4 min


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The polar bear and other tales by Ellen Cuylaerts

Did you notice our ocean-like second floor? Should our Tobians experience a little afternoon dip, they can just lean back, look around and feel relaxed at once. There is an interesting story behind the pictures that adorn our walls. It's the story of Ellen Cuylaerts. Are you ready to dive into it?

Ellen Cuylaerts has been working in IT, together with her brother Tom Cuylaerts. The hectic life with their two children, both diagnosed with high-functioning autism, was not exactly what they were looking for... She and her partner Michael Maes decided to turn it around and move to the Caribbean to find some inner peace for their family. Ellen couldn't imagine how much her life would change after she moved from snorkelling to deep sea diving ...

Ellen has always been a multi-tasker and soon only diving was not enough: she needed more incentives to prevent her from being bored. She once wanted to study photography and now took up this old dream with a slight change: she turned to underwater photography. The challenge of staying hyperalert to all signals under the surface, offered the ultimate feeling of "healing". It’s a sensation that leads to an inconvenient approach to animal photography. She needs to connect with the animals before watching them through a lens, a practice that gives the audience of the pictures the feeling of direct contact with the animal. The talent and unique method of Ellen did not stay unnoticed: soon she started taking part in photography competitions and was rewarded for her gift.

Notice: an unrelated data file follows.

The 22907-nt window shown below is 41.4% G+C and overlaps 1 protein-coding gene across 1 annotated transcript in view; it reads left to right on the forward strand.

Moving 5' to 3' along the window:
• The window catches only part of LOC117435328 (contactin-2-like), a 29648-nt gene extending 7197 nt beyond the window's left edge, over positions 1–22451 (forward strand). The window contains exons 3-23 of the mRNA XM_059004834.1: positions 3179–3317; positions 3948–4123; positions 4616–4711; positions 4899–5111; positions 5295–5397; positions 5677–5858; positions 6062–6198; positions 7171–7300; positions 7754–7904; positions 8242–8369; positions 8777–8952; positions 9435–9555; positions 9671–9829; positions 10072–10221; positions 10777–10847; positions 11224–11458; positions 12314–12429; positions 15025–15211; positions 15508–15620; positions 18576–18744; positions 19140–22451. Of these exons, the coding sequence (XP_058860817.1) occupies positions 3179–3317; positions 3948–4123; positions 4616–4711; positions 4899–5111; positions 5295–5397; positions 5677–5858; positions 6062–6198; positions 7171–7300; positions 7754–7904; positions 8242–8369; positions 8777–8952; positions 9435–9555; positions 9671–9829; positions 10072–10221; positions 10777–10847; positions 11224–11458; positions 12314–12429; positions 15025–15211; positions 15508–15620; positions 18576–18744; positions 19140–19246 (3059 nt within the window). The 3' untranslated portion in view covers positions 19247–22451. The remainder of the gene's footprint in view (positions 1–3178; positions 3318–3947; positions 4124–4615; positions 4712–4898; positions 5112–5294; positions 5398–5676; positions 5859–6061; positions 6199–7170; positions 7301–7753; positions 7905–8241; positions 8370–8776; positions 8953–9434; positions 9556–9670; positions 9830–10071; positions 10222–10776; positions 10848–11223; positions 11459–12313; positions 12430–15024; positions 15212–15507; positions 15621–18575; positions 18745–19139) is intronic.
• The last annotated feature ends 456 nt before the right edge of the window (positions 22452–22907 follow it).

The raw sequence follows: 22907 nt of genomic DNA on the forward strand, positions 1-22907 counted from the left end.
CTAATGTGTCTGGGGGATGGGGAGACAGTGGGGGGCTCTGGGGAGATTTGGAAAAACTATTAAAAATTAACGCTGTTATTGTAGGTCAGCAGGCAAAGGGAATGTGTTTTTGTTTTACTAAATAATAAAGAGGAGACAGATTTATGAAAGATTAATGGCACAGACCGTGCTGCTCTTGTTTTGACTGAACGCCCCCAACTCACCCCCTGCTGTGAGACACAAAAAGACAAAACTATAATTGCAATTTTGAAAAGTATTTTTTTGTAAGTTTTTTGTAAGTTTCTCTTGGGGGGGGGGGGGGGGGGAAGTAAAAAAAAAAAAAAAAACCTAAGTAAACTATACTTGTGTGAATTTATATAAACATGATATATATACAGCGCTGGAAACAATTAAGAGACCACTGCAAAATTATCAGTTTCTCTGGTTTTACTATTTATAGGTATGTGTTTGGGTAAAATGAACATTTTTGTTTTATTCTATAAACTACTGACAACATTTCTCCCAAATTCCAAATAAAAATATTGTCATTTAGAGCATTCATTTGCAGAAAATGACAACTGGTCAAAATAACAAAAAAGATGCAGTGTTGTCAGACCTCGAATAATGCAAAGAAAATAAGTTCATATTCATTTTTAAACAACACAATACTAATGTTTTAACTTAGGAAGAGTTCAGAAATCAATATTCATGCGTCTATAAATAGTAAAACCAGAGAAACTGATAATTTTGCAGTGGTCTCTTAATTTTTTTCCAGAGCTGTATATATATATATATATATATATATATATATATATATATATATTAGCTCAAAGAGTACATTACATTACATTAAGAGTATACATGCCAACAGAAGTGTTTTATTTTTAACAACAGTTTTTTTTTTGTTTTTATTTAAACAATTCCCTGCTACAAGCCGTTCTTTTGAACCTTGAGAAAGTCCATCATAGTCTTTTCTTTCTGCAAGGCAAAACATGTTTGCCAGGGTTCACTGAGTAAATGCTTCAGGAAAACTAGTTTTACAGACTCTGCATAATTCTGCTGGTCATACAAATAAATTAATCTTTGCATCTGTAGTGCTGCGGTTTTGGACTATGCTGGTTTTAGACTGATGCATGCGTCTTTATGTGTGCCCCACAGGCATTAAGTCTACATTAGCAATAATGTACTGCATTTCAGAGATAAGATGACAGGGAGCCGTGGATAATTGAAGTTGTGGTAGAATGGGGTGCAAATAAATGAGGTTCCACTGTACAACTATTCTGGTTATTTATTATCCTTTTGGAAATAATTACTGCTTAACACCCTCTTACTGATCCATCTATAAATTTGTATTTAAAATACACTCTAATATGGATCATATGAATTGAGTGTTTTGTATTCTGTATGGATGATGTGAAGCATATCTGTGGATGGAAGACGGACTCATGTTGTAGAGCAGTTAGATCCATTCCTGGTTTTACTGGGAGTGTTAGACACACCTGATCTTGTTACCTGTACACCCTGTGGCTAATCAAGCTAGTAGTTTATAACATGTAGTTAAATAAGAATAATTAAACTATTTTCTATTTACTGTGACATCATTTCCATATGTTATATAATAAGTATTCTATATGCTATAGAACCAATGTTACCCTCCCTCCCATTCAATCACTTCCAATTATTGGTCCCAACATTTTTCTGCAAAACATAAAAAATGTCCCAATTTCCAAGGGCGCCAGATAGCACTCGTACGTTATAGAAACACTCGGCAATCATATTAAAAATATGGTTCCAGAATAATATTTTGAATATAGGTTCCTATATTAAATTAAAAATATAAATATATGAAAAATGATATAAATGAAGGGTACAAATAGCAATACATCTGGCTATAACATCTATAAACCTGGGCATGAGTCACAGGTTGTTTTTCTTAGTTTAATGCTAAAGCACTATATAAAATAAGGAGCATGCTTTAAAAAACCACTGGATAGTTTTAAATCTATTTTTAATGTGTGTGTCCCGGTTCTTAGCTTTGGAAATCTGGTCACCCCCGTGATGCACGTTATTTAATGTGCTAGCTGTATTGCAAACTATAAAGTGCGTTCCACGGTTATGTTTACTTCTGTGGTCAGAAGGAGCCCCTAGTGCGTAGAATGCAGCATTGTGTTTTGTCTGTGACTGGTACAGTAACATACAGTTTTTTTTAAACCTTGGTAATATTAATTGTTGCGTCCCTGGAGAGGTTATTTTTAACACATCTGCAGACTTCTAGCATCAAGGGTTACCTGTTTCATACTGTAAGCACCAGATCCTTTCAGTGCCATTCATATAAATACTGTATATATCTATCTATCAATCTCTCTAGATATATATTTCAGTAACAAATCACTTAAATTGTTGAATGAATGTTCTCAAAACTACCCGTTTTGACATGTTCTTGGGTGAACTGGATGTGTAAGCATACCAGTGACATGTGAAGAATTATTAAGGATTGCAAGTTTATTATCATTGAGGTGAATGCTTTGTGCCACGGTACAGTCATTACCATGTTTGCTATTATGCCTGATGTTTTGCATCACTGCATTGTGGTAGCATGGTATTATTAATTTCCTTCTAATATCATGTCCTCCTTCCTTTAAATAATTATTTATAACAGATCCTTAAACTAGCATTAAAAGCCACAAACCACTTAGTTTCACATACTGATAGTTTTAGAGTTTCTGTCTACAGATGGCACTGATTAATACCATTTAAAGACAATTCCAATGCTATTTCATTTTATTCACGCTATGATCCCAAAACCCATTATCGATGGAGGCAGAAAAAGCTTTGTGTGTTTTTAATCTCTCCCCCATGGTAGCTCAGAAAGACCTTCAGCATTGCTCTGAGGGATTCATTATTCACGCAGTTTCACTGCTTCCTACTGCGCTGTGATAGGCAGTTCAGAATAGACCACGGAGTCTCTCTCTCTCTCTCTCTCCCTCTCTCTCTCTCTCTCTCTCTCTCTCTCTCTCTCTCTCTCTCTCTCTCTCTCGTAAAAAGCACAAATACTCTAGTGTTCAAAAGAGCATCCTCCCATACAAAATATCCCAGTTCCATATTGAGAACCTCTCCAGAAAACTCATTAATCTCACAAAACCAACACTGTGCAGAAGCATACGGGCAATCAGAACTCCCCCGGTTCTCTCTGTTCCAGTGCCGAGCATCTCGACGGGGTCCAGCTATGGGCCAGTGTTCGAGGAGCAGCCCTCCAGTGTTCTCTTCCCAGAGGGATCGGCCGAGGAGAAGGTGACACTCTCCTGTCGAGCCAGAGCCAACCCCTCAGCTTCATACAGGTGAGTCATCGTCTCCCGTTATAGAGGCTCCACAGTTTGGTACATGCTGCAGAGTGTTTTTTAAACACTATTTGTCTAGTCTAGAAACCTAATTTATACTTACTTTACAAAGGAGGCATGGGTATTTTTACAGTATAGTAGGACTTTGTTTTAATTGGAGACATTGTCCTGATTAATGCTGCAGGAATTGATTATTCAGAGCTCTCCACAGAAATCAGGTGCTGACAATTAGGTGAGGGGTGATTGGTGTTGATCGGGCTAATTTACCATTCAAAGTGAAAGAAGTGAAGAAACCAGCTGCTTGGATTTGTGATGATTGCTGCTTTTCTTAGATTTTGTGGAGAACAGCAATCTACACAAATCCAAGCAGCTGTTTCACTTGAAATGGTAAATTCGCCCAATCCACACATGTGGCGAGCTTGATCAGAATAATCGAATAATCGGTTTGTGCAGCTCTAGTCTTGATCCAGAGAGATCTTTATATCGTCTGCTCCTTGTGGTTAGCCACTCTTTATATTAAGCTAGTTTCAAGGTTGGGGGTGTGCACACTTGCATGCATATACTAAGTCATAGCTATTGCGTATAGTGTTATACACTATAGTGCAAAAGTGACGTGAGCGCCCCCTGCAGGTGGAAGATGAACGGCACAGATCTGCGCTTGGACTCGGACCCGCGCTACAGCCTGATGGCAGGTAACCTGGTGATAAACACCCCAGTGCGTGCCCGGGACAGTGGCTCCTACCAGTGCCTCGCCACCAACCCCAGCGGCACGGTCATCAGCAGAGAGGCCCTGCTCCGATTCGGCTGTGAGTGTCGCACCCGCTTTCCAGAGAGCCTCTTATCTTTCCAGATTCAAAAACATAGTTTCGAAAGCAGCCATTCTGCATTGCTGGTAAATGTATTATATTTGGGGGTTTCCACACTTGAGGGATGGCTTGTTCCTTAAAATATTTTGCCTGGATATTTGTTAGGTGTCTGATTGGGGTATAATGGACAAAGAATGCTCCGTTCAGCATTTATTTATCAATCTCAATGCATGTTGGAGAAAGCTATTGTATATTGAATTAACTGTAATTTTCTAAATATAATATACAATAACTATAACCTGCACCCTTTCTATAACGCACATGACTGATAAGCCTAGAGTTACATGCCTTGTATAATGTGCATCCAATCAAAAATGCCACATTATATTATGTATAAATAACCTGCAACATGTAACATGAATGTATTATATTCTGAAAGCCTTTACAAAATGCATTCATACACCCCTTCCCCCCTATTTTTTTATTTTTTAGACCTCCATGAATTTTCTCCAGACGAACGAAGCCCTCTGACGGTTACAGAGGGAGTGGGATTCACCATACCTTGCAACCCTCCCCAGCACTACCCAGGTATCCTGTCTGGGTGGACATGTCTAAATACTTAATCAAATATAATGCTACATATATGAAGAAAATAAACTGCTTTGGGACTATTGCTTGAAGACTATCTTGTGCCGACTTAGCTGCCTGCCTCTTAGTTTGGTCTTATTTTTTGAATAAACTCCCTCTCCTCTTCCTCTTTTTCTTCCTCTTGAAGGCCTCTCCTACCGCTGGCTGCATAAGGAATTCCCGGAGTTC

Lots of those breath-taking pictures are seen on our second floor. Maybe you have noticed the polar bear in one of our meeting rooms? This dangerous predator is normally very hard to catch on the screen, but Ellen got her change when she met one sleeping on land in Svalbard, while she was observing him from the water. The polar bear, aware he would never be able to catch up with them in this situation, stayed asleep without giving any attention to his observant. It turned into a beautiful picture from a dangerous creature that you can normally hardly approach so closely without endangering yourself and the animal.

Ellen's story also has a peaceable side: she is a volunteer for World Oceans Day, a concept organised by the United Nations. She provides them with photo material so that the reports convince the decision makers even better. In this way they fight against the plastic pollution in our oceans among other things. She has also been a curator for the photo competition of the United Nations for three years now, insisting that photographers act ethically in their approach to animals. In this way, Ellen hopes to contribute to a world in which she can keep portraying the underwater world in her own special way.

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